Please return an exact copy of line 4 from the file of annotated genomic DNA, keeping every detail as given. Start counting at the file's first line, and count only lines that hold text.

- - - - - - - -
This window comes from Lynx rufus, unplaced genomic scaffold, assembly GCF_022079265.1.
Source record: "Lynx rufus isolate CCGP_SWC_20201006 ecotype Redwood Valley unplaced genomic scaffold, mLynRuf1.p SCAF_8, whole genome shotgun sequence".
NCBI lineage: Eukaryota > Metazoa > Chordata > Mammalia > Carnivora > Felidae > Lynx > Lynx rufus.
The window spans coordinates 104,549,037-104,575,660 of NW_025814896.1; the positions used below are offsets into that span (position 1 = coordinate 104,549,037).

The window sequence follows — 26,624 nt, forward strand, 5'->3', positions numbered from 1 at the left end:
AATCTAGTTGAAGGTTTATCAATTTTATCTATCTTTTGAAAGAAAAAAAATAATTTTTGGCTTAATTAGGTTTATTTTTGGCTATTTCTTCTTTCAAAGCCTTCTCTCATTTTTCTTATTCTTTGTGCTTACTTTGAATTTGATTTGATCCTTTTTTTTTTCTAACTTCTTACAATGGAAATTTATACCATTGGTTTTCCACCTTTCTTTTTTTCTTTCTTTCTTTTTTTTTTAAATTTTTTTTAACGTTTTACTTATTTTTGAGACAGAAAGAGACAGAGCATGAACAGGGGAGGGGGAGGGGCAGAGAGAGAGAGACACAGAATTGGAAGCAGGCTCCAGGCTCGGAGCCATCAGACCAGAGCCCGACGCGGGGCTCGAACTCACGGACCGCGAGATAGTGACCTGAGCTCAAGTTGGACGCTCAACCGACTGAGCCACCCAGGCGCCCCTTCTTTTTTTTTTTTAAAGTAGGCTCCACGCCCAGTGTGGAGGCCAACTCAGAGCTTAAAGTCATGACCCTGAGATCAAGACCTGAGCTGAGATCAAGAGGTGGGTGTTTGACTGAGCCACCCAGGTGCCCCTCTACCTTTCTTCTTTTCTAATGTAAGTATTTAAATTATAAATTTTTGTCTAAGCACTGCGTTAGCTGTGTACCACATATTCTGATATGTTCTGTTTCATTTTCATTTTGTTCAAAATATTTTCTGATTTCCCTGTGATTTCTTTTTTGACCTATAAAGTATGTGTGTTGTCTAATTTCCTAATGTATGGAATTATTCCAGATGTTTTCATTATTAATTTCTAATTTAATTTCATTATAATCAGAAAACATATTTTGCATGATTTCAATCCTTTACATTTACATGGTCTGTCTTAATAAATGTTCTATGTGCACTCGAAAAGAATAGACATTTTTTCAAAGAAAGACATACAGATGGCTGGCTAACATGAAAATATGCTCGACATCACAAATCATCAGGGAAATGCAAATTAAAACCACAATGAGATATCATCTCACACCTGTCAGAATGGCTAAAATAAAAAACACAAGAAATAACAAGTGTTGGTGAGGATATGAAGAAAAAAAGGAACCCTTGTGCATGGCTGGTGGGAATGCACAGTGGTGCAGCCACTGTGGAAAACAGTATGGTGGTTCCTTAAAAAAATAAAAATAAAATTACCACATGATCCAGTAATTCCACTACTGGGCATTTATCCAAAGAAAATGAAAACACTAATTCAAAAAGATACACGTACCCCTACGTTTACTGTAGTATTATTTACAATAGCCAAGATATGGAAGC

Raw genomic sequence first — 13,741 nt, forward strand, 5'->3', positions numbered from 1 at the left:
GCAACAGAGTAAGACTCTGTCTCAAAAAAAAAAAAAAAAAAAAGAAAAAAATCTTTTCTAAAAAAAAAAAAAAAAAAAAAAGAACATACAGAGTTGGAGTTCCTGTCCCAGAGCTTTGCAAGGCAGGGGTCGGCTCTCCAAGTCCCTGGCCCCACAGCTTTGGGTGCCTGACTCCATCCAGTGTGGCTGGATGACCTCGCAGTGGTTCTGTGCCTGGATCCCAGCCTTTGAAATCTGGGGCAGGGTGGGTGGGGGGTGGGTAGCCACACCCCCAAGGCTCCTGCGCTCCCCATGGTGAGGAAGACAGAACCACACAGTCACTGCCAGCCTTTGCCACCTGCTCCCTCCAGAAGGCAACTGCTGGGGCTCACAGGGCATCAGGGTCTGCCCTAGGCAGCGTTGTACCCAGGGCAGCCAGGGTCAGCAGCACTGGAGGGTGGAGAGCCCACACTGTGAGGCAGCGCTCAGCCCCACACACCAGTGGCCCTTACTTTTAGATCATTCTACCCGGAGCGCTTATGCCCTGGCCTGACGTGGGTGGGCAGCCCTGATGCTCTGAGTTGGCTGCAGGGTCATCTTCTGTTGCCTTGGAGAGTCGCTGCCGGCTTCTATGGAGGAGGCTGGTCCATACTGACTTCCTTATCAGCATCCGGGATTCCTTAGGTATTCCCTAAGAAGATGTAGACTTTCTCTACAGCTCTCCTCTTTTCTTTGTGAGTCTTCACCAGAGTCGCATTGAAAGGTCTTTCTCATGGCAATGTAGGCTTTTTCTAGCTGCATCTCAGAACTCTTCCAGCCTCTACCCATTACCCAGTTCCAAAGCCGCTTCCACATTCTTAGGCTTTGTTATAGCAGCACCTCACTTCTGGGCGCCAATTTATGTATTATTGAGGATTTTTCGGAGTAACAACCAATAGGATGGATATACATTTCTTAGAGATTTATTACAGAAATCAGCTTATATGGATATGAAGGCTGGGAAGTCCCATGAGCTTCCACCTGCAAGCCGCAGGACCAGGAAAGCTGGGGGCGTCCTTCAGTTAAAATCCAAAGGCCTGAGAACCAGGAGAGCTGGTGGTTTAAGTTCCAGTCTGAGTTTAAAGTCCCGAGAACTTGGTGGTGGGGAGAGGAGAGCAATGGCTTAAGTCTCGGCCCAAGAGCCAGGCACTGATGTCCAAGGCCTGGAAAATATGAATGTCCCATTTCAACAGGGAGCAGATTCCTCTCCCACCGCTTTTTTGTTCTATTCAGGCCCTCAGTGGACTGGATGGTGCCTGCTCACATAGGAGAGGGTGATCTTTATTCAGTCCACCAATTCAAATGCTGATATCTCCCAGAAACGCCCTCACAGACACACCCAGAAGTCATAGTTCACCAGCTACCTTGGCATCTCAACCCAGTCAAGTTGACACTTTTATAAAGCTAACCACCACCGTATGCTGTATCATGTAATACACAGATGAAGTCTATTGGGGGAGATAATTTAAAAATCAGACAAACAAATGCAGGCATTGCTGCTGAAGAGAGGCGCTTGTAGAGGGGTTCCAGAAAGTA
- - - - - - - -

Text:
The window spans coordinates 104,549,037-104,575,660 of NW_025814896.1; the positions used below are offsets into that span (position 1 = coordinate 104,549,037).